An Etymological Dictionary of Astronomy and Astrophysics
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فرهنگ ریشه شناختی اخترشناسی-اخترفیزیک

M. Heydari-Malayeri    -    Paris Observatory

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Number of Results: 100 Search : mass
airmass
  هواتود، توده‌ی ِ هوا   
havâtud, tude-ye havâ (#)

Fr.: masse d'air   

A measure of the path length traversed by starlight through Earth's atmosphere before it reaches the detector; it is taken relative to the length at the zenith.

air; → mass.

amass
  انباشتن   
anbâštan (#)

Fr.: amasser   

1) To collect into a mass or pile; → accumulate.
2) To gather for oneself; collect as one's own (Dictionary.com).

M.E., from O.Fr. amasser, from à "to," → ad-, + masser "to gather in mass," → mass.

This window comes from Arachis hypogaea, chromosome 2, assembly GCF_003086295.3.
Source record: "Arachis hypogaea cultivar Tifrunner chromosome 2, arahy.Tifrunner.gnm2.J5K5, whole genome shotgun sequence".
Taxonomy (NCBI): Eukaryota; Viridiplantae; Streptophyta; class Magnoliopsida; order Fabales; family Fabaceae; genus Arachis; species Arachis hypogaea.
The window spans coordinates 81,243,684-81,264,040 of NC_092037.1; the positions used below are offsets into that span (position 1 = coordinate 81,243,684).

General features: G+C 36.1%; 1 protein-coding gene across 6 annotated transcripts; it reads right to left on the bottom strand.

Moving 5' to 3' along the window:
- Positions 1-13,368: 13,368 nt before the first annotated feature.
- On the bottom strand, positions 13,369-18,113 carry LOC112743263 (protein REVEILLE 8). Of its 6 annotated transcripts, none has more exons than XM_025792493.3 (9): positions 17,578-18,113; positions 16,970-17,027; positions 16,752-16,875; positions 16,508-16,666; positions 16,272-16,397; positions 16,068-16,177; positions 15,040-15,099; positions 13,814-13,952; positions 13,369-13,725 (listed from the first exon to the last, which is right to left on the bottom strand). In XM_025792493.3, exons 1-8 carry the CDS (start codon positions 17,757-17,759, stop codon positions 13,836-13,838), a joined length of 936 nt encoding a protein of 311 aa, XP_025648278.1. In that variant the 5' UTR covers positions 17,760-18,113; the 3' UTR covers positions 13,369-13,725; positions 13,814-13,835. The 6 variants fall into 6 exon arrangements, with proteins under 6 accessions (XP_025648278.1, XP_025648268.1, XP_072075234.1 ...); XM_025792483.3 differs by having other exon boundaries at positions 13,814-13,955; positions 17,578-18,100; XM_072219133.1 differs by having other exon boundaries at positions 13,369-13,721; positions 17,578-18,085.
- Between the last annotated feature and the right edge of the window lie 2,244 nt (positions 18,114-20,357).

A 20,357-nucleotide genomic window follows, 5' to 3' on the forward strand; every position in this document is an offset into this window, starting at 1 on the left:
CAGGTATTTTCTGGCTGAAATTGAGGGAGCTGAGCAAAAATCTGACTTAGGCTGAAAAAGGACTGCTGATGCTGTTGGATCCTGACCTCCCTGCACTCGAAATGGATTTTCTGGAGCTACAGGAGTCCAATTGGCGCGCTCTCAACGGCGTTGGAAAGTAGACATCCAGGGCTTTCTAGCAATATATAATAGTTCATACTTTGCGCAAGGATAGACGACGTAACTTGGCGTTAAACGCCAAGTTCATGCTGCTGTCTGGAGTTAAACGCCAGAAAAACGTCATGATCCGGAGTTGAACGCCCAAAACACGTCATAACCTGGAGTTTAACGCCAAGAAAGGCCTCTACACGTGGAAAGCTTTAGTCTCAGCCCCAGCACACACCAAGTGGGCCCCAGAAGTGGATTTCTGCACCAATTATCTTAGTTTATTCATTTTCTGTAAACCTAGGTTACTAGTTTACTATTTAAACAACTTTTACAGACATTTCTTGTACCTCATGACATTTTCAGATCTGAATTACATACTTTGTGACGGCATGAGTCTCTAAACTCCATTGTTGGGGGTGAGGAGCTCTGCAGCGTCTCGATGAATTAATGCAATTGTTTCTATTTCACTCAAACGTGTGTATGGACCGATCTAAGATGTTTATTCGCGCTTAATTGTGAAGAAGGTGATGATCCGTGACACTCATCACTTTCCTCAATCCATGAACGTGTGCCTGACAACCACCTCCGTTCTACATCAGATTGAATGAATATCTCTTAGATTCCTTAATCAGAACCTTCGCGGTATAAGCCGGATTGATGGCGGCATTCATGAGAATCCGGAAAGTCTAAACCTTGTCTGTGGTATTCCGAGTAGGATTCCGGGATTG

Anbâštan, anbârdan "to fill, to replete," from Mid.Pers. hambāridan "to fill;" from Proto-Iranian *ham-par-, from prefix ham-, → com-, + par- "to fill;" cf. Av. par- "to fill," parav-, pauru-, pouru- "full, much, many;" O.Pers. paru- "much, many;" Mid.Pers. purr "full;" Mod.Pers. por "full, much, very;" PIE base *pelu- "full," from *pel- "to be full;" cf. Skt. puru- "much, abundant;" Gk. polus "many," plethos "great number, multitude;" O.E. full.

atomic mass number (A-number)
  عدد ِ جرم ِ اتمی   
adad-e jerm-e atomi (#)

Fr.: nombre de masse atomique   

The total number of protons and neutrons in the nucleus of an atom. For example, Oxygen-16 has a mass number of sixteen, because it has eight protons and eight neutrons.

atomic; → mass; → number.

atomic mass unit (amu)
  یکای ِ جرم ِ اتمی